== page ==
Guest Commentary: Incrementalism won’t defeat Russia or deter China


Dr. Matthew Becker teaches about politics and security issues in Eastern Europe at The University of Mississippi.

On May 22-23, the “Russian Volunteer Corps” and the “Free Russia Legion” crossed from Ukraine into Belgorod Oblast, Russia (with a second incursion in June). These two groups are allegedly comprised of Russian citizens aligned with the armed forces of Ukraine. These groups allegedly used American Humvees and M1224 MaxxPro mine-resistant ambush-protected vehicles as part of their operation. This temporary incursion was embarrassing for Moscow.

Upon our discovery, White House National Security Council spokesman John Kirby stated May 25 that “we have again made it very clear to the Ukrainians what our expectations are about attacking Russia — we don’t want to encourage or enable that, (and) we certainly don’t want any U.S.-made equipment used to attack Russian soil.” This may be pro forma; however, I believe that the Biden administration and Congress are continuing down the same trodden path of “redlines” and “fear of provoking Russia” that has permeated our government since the start of this war.

Thus far, we have told the Ukrainians not to bring the war home to the Russians — it is high time President Joe Biden and Congress change their tune.

If our goal is for Ukraine to militarily defeat and expel Moscow, President Biden, Congress and the Department of State must explicitly say so — rather than the current ambiguity that pervades the majority of both political parties. It is this lack of articulation and incremental approach to hard aid that will drag on this war and potentially create another “frozen conflict” (e.g., Transnistria) in the post-Soviet space. A “freezing” of the conflict via a cease-fire would benefit Russia and China. The Chinese special representative, Li Hui, attempted to push such a cease-fire “before conflict spreads beyond Ukraine” and to promote “strategic autonomy,” that is, European security without America — a not-so-subtle attempt to create rifts in the alliance and weaken support for Ukraine. Rather, we need a clear statement of purpose: the military defeat of Russia by Ukraine.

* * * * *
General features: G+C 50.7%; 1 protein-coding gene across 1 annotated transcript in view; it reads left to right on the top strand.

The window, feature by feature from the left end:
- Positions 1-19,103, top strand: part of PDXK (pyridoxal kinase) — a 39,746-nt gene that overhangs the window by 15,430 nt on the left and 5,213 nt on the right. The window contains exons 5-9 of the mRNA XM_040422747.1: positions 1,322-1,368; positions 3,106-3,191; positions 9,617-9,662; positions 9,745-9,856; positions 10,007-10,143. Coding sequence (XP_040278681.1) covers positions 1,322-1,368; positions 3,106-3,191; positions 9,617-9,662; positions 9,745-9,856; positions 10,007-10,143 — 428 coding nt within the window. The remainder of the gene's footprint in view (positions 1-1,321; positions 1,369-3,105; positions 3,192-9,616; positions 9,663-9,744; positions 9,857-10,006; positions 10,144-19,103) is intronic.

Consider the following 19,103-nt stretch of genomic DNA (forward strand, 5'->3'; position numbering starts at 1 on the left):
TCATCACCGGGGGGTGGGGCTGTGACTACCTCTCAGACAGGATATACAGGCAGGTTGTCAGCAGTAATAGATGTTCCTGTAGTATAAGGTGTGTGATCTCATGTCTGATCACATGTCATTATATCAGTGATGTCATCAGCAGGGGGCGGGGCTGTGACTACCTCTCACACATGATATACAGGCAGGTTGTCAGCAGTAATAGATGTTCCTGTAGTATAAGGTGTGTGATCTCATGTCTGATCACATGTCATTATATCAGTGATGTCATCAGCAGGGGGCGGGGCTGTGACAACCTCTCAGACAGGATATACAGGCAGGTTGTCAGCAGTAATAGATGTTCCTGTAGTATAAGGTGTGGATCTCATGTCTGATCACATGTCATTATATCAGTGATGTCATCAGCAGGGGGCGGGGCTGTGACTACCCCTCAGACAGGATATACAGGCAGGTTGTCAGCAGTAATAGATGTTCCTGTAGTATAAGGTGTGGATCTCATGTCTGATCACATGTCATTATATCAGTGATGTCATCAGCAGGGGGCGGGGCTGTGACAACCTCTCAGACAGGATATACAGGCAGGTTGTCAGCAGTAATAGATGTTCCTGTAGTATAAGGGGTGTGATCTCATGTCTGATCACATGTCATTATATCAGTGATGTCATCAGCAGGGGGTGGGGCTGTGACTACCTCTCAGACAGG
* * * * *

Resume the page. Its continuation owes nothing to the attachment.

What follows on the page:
Last year, we said “no tanks,” as it would provoke Russia; in May, we said yes to tanks. Up until recently, we said “no fighter jets,” as it would provoke Russia; now, we have agreed to not only train Ukrainian pilots to fly American F-16s but also allow our NATO allies to donate their F-16s to Ukraine.

Let us not continue this incrementalism. The July NATO Summit in Vilnius, Lithuania, will be the opportune moment to put an end to ambiguity and incrementalism; specifically, the U.S. should announce that we are providing not only F-16s but also the long-range missiles that have thus far been denied: the Army Tactical Missile System.

During the Vilnius Summit, we must also boldly proclaim with our Eastern flank allies: Ukraine’s rightful place is in NATO. From a purely geostrategic perspective, Ukrainian membership protects NATO-member Poland — who has been arming itself to the teeth and turns the Black Sea into a virtual NATO lake, similar to the Baltic Sea with Finland’s April accession (and hopefully soon, Sweden). NATO benefits from Ukraine’s battlefield experience against Russia, and Ukraine will never again go it alone with Article 5 protection — a proven deterrent (i.e., Baltic states lacking a “special military operation”).

There can be no special formats, councils or other security arrangements — Kyiv must be granted a membership action plan that leads to full membership in the alliance once the war ends. There will be folks who argue this will “provoke Russia” or “prevent peace.” It’s the same ole song and dance of those who have yet to learn anything from this conflict.

Let’s provide the Ukrainians with the tools they need to secure their freedom and defend the democratic world — a defeated Russia would assuredly also serve as a deterrent to our other geopolitical enemy: the People’s Republic of China. American security interests and liberty are served with NATO and a victorious Ukraine.

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